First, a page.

Pierre receives a brutal rejection notice from his publisher after submitting his manuscript anonymously to gauge an unbiased reaction, and Isabelle angrily confronts him over his deception of her. Pierre despairs at the sight of Lucie debasing herself by living in the squat and at the ruination of his plans; he furiously accepts an invitation from Thibault to duke it out and steals a van and two handguns from the cult to confront his cousin in central Paris, where Pierre immediately shoots Thibault in the head and is arrested. In despair at losing Pierre, Isabelle insists to him that she was always telling the truth and throws herself in front of a vehicle as he is driven to jail.



The soundtrack was produced by Scott Walker and features some instrumental tracks by him, as well as contributions by Sonic Youth and Bill Callahan, who also has a cameo appearance in the film.

Alternate miniseries versionEdit

An alternate longer TV version entitled "Pierre ou les ambiguïtés", edited into three episodes containing an additional 40 minutes of footage, was shown for the first time on 24 September 2001 on Arte German-French TV channel.[4] The episodes were titled A la lumière, A l'ombre des lumières and Dans le sang.

Carax edited the TV version in the spirit of serials from his childhood, in particular those by Vidocq.[5] The new scenes in the alternative version were produced during the original shoot with additional budget raised by producer Bruno Pesery to allow them to exceed their contractually agreed 140-minute running time.[6] Some of the new sequences explore the dreams of Peter and his relationship with his mother, sister and fiancée, while others lengthen or alter existing scenes. In an interview with Jacques Morice, Carax stated that, "it is not an 'extended version' or a 'final version' of the film Pola X, but a different proposition for television."[6][7]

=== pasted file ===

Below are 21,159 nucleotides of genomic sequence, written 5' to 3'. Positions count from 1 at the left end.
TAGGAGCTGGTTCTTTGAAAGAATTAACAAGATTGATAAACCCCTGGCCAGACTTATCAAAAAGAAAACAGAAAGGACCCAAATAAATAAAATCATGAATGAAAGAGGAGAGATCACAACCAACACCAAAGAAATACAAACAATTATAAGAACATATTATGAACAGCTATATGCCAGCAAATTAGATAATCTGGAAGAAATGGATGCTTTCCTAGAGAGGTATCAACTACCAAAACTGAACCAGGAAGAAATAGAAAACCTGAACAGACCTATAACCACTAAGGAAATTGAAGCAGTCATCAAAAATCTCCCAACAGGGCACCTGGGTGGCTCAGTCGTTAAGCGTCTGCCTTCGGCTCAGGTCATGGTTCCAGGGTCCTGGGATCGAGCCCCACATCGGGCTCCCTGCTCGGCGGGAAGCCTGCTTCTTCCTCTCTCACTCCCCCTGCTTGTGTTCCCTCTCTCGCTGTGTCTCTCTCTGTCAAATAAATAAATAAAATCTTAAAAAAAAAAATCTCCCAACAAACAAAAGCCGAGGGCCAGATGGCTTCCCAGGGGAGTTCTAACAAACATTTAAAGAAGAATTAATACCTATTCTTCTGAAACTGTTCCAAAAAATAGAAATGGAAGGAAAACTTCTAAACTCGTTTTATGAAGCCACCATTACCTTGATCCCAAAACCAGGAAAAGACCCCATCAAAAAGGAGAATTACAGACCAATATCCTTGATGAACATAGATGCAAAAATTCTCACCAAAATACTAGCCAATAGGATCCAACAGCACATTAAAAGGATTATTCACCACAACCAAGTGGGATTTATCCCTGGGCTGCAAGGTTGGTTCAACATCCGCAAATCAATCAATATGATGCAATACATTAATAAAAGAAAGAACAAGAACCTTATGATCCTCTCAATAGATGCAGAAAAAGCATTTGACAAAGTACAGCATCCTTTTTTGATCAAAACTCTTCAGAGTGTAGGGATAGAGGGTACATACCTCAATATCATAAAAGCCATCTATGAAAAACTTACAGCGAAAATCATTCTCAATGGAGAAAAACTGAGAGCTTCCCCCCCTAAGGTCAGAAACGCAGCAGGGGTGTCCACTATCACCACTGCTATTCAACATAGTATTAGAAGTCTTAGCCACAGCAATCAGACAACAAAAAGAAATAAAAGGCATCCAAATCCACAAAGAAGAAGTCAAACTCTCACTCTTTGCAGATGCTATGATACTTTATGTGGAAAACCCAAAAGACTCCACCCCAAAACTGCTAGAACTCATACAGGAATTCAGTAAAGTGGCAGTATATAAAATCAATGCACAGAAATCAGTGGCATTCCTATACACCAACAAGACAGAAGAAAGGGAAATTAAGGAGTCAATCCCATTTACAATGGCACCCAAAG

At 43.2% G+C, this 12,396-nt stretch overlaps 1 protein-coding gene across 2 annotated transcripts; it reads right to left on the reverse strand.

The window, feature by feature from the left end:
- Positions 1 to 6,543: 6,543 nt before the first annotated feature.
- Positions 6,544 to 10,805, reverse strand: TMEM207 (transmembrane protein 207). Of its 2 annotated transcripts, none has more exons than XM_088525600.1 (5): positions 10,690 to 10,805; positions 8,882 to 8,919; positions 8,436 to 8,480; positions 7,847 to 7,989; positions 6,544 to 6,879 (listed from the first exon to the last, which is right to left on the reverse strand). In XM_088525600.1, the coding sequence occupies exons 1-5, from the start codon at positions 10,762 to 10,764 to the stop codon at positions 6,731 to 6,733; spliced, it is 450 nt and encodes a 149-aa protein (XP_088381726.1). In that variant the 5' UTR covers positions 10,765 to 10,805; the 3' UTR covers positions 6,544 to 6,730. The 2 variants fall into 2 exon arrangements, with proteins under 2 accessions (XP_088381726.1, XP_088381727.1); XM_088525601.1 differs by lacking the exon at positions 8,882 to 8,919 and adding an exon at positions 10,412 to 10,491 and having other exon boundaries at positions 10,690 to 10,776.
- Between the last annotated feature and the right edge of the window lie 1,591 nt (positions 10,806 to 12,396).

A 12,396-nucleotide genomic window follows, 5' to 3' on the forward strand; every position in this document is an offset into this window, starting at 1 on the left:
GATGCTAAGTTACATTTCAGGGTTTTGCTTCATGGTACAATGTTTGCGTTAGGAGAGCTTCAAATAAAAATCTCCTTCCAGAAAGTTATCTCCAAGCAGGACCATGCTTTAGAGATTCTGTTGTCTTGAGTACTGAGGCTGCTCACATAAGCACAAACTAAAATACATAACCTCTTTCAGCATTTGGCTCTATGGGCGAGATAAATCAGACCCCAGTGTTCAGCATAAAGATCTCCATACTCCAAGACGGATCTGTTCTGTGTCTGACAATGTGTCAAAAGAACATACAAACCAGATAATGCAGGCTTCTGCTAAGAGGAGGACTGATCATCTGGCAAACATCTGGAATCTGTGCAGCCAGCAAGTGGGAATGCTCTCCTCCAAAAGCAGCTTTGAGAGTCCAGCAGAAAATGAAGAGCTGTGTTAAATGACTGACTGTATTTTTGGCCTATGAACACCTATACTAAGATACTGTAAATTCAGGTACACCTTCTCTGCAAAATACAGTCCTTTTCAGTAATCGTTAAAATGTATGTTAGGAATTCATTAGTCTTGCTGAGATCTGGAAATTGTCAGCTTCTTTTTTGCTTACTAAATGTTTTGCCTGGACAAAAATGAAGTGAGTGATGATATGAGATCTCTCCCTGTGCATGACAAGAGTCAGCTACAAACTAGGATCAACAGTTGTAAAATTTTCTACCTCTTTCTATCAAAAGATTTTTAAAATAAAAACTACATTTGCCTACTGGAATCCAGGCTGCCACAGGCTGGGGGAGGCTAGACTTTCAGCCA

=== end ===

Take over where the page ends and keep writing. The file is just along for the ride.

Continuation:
Since the miniseries' original broadcast in 2001, it has only been screened very rarely at exhibition events, and has not received an official release on streaming or home video of any kind to date.[8] In late 2021 a digitised recording of a VHS tape containing this version was illegally leaked onto the internet via an unknown source, and it was translated into English for the first time.[9]

See alsoEdit


  1. ^ "POLA X (18)". British Board of Film Classification. 10 March 2000. Retrieved 11 December 2014.
  2. ^ "Pola X (1999)- JPBox-Office". jpbox-office.com. Retrieved 26 July 2015.
  3. ^ "Festival de Cannes: Pola X". festival-cannes.com. Retrieved 7 October 2009.
  4. ^ "Pola X (1999)". IMDb. Retrieved 26 July 2015.
  5. ^ "Entretien avec Leos Carax, à propos de la version télé de "Pola X"". Télérama. 26 June 2012. Retrieved 26 July 2015.
  6. ^ a b http://download.pro.arte.tv/archives/fichiers/01379750.pdf[bare URL PDF]
  7. ^ What Culture#10: Pola X
  8. ^ "Pierre ou les ambiguïtés". Centre Pompidou. Retrieved 27 July 2022.
  9. ^ Ep. 129: Amy Taubin on Tribeca 2022 + Carax's Extended Pola X + Artists Space, retrieved 27 July 2022

External linksEdit